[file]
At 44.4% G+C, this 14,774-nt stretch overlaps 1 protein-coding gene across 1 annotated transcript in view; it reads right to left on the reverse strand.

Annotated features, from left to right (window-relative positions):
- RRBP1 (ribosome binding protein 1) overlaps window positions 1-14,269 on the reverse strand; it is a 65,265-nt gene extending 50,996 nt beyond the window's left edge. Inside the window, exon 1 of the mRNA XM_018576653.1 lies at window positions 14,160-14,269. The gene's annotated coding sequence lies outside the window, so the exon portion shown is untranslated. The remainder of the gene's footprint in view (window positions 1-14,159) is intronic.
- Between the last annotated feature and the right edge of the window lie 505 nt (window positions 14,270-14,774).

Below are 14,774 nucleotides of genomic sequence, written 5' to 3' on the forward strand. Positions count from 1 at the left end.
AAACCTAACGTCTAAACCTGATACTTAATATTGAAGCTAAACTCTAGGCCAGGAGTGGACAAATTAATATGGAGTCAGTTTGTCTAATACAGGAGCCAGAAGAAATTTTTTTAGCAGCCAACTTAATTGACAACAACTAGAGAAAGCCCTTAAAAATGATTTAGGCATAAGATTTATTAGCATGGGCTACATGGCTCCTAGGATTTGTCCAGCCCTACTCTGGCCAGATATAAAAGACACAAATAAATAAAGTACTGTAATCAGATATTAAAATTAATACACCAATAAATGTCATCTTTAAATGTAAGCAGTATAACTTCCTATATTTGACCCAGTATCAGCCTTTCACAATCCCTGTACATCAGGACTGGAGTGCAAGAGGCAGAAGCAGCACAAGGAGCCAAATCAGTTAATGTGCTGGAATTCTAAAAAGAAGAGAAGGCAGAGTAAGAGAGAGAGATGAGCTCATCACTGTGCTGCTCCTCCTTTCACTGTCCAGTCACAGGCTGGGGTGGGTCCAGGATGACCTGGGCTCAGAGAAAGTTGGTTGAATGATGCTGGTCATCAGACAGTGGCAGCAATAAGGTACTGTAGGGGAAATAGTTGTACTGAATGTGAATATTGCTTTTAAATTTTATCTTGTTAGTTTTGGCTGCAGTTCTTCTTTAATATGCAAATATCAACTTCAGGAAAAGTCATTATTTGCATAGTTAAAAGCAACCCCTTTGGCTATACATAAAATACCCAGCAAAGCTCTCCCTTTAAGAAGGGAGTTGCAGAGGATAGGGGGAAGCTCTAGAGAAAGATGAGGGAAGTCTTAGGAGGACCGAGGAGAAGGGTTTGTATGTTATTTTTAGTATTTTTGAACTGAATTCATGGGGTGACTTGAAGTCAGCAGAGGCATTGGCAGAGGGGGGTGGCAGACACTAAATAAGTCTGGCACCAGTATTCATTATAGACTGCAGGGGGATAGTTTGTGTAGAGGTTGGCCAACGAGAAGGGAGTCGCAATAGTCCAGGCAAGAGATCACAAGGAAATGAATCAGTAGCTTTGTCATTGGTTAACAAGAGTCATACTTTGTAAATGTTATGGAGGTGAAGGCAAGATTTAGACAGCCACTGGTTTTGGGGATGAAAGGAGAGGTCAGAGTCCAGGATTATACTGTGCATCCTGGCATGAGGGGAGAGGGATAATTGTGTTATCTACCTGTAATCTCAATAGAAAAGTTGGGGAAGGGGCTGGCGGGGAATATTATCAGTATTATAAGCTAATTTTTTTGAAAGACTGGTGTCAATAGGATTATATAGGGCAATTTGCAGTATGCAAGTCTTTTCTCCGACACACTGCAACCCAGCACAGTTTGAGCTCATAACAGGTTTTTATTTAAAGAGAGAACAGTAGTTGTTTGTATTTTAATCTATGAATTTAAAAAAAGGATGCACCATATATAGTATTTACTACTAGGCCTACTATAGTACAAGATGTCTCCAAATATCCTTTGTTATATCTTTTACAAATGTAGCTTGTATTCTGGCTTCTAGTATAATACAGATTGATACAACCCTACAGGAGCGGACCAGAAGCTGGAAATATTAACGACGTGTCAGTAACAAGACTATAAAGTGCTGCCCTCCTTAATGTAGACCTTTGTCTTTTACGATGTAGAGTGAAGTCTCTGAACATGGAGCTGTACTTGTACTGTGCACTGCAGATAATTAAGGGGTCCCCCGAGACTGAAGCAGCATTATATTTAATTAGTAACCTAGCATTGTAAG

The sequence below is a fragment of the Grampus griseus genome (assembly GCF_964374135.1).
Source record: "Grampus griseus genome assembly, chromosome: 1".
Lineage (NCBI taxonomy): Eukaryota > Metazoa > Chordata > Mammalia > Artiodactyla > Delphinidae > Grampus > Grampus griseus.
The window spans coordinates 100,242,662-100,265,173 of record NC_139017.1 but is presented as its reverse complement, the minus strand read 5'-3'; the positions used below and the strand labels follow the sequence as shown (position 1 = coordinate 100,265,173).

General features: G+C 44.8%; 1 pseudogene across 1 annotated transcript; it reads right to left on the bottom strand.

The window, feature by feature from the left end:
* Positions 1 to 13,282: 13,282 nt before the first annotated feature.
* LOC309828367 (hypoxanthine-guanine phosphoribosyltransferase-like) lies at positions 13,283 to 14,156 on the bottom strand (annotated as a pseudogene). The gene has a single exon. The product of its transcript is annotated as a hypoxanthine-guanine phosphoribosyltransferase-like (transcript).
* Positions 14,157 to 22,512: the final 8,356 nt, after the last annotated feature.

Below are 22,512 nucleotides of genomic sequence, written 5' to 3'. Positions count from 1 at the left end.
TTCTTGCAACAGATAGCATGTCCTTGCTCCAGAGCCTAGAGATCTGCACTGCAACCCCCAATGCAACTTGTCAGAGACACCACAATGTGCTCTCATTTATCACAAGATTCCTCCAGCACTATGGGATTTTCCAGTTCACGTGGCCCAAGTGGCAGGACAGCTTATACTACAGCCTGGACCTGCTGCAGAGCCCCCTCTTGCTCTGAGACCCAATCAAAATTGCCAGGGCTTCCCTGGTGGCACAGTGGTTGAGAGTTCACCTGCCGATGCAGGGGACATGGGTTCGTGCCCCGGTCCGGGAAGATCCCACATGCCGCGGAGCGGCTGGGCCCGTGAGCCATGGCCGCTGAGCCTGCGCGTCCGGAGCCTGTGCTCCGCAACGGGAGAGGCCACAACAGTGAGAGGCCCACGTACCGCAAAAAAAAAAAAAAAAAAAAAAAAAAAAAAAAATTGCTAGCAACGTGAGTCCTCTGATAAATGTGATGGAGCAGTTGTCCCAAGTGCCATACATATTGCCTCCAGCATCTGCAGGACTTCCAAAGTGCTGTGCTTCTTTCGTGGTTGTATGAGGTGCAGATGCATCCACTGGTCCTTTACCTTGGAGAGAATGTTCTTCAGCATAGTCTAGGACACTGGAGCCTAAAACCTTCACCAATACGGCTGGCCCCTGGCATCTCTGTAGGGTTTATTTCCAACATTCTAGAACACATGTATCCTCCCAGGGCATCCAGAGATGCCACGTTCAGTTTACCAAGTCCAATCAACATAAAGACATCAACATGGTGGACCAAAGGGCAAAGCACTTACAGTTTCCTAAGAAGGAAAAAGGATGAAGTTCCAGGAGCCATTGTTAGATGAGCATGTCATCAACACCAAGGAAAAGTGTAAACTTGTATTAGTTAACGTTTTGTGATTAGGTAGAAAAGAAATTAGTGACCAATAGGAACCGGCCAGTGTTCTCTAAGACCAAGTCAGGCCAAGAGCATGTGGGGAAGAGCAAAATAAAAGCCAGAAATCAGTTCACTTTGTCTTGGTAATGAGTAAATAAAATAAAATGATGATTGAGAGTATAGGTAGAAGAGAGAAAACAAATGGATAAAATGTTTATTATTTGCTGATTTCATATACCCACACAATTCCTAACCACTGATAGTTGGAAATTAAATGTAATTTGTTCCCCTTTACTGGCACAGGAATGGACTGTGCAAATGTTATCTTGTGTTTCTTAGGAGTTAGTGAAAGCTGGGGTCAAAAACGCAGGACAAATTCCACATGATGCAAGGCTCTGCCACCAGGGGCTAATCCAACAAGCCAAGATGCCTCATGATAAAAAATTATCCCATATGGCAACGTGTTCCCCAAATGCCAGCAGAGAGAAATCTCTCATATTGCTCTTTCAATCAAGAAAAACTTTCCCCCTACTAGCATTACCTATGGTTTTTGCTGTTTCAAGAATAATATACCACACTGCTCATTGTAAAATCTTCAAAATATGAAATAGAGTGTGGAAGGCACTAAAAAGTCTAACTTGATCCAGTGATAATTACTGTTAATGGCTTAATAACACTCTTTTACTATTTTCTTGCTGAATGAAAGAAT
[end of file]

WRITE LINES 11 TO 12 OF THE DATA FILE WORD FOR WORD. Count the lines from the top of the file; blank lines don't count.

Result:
General features: G+C 44.8%; 1 pseudogene across 1 annotated transcript; it reads right to left on the bottom strand.

The window, feature by feature from the left end: